20. Jim Engle-Warnick & Nurlan Turdaliev, 2010. "An experimental test of Taylor-type rules with inexperienced central bankers," Experimental Economics, Springer, vol. 13(2), pages 146-166, June.
  21. Olivier Blanchard & John Simon, 2001. "The Long and Large Decline in U.S. Output Volatility," Brookings Papers on Economic Activity, Economic Studies Program, The Brookings Institution, vol. 32(1), pages 135-174.
  22. Bernasconi, Michele & Kirchkamp, Oliver, 2000. "Why do monetary policies matter? An experimental study of saving and inflation in an overlapping generations model," Journal of Monetary Economics, Elsevier, vol. 46(2), pages 315-343, October.
  23. repec:dgr:uvatin:20120015 is not listed on IDEAS
  24. Smith, Vernon L, 1976. "Experimental Economics: Induced Value Theory," American Economic Review, American Economic Association, vol. 66(2), pages 274-79, May.
  25. repec:dgr:uvatin:20130016 is not listed on IDEAS
  26. Enrica Carbone & John D. Hey, 2004. "The effect of unemployment on consumption: an experimental analysis," Economic Journal, Royal Economic Society, vol. 114(497), pages 660-683, 07.
  27. repec:dgr:kubcen:2011030 is not listed on IDEAS
Full references (including those not matched with items on IDEAS)

This item is not listed on Wikipedia, on a reading list or among the top items on IDEAS.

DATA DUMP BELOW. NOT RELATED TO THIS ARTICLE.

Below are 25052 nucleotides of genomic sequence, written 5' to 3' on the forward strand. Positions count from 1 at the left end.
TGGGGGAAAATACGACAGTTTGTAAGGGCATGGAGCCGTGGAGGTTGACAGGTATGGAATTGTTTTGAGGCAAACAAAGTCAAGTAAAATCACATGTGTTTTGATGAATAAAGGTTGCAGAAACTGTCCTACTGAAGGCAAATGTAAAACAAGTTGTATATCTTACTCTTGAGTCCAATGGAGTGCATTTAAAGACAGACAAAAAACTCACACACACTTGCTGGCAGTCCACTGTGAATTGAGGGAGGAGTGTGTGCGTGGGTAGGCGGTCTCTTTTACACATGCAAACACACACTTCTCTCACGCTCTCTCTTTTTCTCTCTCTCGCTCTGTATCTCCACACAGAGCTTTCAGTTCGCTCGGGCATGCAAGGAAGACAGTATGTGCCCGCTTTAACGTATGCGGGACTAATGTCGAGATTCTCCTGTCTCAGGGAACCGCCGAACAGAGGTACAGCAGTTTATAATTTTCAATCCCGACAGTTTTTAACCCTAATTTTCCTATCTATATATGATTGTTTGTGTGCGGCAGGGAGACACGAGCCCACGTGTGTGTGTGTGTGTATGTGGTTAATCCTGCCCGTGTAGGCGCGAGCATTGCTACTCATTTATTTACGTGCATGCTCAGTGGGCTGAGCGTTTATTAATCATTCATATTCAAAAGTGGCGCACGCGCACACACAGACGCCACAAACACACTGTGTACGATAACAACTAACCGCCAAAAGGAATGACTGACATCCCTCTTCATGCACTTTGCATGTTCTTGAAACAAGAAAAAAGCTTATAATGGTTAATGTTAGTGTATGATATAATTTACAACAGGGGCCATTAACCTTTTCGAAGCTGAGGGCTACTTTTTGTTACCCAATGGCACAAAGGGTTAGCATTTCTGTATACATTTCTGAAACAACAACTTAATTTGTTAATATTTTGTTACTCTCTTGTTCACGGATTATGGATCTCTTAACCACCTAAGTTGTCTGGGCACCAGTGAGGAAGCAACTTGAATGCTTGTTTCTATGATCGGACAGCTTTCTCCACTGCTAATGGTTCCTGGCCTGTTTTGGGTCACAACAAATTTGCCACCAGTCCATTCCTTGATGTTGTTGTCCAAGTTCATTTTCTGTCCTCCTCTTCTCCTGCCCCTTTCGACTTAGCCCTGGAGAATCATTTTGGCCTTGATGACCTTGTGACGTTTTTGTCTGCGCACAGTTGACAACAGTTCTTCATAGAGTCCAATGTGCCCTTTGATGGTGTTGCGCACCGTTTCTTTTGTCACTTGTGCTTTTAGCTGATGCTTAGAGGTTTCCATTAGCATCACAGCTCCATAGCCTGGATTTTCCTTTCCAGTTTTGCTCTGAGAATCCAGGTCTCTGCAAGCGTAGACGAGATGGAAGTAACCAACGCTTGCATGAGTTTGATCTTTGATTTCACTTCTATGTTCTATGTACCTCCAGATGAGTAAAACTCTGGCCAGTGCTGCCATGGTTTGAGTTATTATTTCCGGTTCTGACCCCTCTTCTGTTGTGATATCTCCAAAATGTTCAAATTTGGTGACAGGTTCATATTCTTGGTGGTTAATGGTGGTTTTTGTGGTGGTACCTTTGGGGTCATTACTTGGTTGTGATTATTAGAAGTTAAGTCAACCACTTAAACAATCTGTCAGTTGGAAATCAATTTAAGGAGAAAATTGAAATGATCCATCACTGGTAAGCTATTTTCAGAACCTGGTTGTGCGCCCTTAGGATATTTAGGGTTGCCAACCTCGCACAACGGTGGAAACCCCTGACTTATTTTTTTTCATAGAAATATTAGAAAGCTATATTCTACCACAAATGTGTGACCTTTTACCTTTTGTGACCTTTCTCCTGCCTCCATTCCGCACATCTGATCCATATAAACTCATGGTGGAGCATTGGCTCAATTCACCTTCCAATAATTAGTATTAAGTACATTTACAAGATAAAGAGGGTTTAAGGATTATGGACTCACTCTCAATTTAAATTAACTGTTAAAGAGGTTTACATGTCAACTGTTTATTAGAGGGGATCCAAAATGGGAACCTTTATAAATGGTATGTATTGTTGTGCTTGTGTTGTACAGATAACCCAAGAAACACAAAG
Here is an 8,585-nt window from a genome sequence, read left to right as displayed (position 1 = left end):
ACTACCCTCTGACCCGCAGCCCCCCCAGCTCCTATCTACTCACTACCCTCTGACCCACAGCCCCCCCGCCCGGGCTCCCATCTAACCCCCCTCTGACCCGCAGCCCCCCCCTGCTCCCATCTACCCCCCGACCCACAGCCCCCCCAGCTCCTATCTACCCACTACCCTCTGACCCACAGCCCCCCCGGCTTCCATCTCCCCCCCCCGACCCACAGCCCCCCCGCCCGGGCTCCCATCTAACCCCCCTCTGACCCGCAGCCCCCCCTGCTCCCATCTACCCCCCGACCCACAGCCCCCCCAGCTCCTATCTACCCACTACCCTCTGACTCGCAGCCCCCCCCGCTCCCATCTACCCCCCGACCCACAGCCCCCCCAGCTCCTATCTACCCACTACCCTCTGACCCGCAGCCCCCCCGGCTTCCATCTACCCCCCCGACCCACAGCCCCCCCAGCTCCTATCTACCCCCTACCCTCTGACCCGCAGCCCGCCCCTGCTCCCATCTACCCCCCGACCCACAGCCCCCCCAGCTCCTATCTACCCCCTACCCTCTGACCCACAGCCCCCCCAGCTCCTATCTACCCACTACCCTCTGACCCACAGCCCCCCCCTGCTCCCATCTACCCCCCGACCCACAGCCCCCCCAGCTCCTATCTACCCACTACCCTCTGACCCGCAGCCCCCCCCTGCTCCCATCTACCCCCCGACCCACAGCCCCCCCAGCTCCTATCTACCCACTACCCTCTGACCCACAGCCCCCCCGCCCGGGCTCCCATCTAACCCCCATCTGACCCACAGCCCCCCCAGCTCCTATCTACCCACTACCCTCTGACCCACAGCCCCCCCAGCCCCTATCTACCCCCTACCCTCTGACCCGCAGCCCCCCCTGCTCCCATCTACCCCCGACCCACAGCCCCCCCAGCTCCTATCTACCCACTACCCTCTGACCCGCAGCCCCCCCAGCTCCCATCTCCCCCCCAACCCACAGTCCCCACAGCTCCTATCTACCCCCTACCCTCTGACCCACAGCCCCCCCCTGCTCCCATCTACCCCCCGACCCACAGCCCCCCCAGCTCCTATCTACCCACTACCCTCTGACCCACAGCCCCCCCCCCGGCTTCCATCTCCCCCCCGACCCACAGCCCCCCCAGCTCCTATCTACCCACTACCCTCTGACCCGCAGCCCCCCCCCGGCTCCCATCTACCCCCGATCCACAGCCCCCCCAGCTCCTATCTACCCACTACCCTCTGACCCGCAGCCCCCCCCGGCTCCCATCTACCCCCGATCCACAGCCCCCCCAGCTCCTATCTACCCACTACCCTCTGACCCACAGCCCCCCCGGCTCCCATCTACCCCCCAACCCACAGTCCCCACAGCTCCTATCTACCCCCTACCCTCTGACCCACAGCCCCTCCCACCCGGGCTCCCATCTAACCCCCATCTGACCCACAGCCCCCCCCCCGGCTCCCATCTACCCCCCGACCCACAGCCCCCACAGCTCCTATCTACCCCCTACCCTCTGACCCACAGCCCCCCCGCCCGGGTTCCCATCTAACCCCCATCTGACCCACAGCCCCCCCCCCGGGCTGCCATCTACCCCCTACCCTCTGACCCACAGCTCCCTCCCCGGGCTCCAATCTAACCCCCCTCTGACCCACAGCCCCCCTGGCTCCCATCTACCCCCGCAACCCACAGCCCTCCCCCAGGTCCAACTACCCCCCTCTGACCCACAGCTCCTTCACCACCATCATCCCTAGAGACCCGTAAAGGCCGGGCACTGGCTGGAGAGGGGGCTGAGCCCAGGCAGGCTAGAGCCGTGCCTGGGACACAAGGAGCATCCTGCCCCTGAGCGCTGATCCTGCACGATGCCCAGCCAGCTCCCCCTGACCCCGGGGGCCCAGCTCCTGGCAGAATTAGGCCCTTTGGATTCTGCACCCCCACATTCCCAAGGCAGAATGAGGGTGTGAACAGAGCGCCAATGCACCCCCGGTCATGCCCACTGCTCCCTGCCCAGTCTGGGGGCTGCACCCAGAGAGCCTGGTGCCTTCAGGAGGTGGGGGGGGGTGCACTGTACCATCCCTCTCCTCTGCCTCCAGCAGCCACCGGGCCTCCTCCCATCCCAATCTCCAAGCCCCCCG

When requesting a correction, please mention this item's handle: RePEc:inn:wpaper:2013-03. See general information about how to correct material in RePEc.

For technical questions regarding this item, or to correct its authors, title, abstract, bibliographic or download information, contact: (Janette Walde)

If you have authored this item and are not yet registered with RePEc, we encourage you to do it here. This allows to link your profile to this item. It also allows you to accept potential citations to this item that we are uncertain about.

If references are entirely missing, you can add them using this form.

If the full references list an item that is present in RePEc, but the system did not link to it, you can help with this form.

If you know of missing items citing this one, you can help us creating those links by adding the relevant references in the same way as above, for each refering item. If you are a registered author of this item, you may also want to check the "citations" tab in your profile, as there may be some citations waiting for confirmation.

Please note that corrections may take a couple of weeks to filter through the various RePEc services.

This information is provided to you by IDEAS at the Research Division of the Federal Reserve Bank of St. Louis using RePEc data.